Master these and you CAN piece anything!
This handful of quilt block patterns forms the basis for probably 95% of all pieced blocks you'll ever make.
When you can piece these accurately, your finished quilt blocks are going to be a dream to work with. No more tweaking 'cause it's off just a wee bit.
All can be rotary cut and traditionally pieced. Some have quick piecing techniques. Still others are easily paper pieced. Even a few use specialty rulers for all you gadget-gals!
Each technique includes a list of pros and cons to help you choose the best one for your next quilting project.
The list consists of:
Each quilt block patterns page has cutting charts for several sizes, free, downloadable paper piecing patterns (if applicable), tips for easier piecing and instructions for cutting with directional fabrics.
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As you begin these quilt block patterns, here are my top tips for better pieced results.
Let's get started!
If a particular technique isn't underlined (indicating an active link to that page) it is in the process of being written and photographed.
Please feel free to bookmark this page and return as they are completed.
As the individual techniques are uploaded that information is published on the Generations Quilt Patterns Facebook page.
This easy quilt block pattern is simply strips of fabric sewn together into strip sets. These strip sets are, in turn, sub-cut into blocks. The technique for this block is used again for both four- and nine-patch quilt blocks.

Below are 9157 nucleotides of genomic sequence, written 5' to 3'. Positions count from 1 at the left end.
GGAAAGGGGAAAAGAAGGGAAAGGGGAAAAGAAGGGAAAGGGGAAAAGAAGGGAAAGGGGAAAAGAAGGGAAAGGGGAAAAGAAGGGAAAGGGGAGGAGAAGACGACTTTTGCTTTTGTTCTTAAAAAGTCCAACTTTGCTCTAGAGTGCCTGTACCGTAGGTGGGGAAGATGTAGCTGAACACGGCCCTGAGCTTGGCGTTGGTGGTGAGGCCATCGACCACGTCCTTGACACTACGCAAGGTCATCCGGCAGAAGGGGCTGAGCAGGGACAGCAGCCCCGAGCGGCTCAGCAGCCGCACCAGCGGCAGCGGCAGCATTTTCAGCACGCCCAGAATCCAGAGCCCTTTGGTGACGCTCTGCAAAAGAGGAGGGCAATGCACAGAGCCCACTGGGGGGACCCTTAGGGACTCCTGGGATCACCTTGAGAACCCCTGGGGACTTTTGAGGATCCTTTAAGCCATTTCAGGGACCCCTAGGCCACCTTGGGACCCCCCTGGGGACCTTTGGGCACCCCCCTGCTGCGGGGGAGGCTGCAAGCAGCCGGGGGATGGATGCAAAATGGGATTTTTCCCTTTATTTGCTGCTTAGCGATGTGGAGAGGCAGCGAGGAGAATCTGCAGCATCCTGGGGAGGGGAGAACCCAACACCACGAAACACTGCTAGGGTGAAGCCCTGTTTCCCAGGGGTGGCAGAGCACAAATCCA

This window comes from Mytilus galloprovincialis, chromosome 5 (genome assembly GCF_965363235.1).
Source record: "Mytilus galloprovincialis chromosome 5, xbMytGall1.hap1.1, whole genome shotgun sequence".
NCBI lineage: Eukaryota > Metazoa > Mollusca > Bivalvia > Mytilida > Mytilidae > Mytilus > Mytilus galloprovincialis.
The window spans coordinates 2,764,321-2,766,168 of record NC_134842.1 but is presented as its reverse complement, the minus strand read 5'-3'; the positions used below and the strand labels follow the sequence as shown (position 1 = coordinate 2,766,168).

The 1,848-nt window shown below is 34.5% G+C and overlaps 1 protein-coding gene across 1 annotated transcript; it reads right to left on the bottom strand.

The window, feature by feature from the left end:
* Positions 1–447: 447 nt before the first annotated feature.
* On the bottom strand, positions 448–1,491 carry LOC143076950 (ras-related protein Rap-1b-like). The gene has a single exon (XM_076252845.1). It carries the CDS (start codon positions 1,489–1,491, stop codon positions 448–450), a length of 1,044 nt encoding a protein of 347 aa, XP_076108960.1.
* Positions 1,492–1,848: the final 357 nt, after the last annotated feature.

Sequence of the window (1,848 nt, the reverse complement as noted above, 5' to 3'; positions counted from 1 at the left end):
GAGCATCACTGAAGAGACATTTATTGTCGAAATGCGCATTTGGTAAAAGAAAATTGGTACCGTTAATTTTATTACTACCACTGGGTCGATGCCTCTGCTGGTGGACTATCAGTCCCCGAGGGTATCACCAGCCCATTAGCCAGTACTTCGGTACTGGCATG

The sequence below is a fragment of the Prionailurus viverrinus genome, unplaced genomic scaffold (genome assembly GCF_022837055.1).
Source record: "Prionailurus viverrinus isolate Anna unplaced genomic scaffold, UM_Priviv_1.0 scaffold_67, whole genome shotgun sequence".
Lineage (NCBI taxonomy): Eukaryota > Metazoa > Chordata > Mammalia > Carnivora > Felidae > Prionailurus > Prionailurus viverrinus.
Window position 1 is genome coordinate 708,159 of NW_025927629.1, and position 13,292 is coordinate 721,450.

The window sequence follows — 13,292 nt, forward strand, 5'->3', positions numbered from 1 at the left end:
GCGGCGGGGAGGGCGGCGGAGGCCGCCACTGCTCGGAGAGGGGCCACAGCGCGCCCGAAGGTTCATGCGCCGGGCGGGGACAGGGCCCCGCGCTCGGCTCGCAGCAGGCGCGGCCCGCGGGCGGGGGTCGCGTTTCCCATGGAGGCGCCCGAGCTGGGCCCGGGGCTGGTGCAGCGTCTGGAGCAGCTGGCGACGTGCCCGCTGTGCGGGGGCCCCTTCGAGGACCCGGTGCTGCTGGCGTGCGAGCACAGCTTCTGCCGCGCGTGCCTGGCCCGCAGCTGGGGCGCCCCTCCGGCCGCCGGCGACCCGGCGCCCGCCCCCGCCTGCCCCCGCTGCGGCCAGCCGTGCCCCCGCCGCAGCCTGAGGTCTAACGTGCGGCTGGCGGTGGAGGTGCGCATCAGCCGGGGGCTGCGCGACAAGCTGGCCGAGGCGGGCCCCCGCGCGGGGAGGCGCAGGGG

Once you've mastered the sewing test for your seam allowance setting, you're ready for the Rail Fence!
#1: Strip Piecing
#2: Traditional Piecing
Made from right angle or 90 degree triangles; the bias edge is the long one opposite the 90 degree angle. The two short edges are on the straight of grain.
These units can be pieced in a multitude of ways.
It also makes a good alternate block to reduce the total amount of piecing in your quilt designs.
#5: Specialty rulers
#6: Triangle paper
Another 90 degree right triangle.
This time the long edge opposite the right or 90 degree angle is on the straight of grain. The short edges are on the bias.
This block can be pieced with two, three or four fabrics for lots of versatility.
#3: Quarter Square Triangle Ruler
A common unit within blocks or a block in its own right, the Four Patch adds directional movement to your quilt design.
A perfect block for beginners to hone their seam allowance accuracy on!
#1: Rotary cut patches
#2: Strip piecing
Versatile for both scrappy and planned color placement, this block can be used on its own or alternated with others to form interesting chains through your quilt pattern.
The Birthday Quilt is one of my most favorite Nine Patch quilt pattern.
#1: Strip Piecing & Rotary Cut Patches
Used most often as units within a block or for sashing and borders, Flying Geese add movement to a patchwork design.
#1: Rotary cut patches
#4: 3D or One Seam
#5: Paper Piecing
#6: Specialty Rulers
Whether its set edge to edge in a simple design layout or part of another design, the Square in a Square is a terrific place to show off a focus fabric or machine embroidery.
Also known as the Diamond in a Square block.
#2: Paper Piecing
While not as common as the other units, this one shows up time and again within blocks.
Used alternately with block with HSTs on their outside edge, it forms the optical illusion of curves.
#1: Paper Piecing
#2: TriRecs Rulers
Another not-so-common block. The design is formed by a square patch divided into three equal 30° angles from a single corner point. Both sides of the two internal seams are bias edges.
Starching your fabric is a must in my opinion, regardless of the technique you choose to make this block. It adds needed stability to the fabric as you stitch the narrow point of fabric.
...you're ready for bigger challenges.
Visit our Free Quilt Block Patterns Library to see our ever-growing selection of patterns for your personal use.
If you're in need of inspiration, visit our Quilt Design Library which shows a variety of block patterns and layouts to help spark your own creativity!
Maggie Malone's 5500 Quilt Block Designs is my all-time favorite!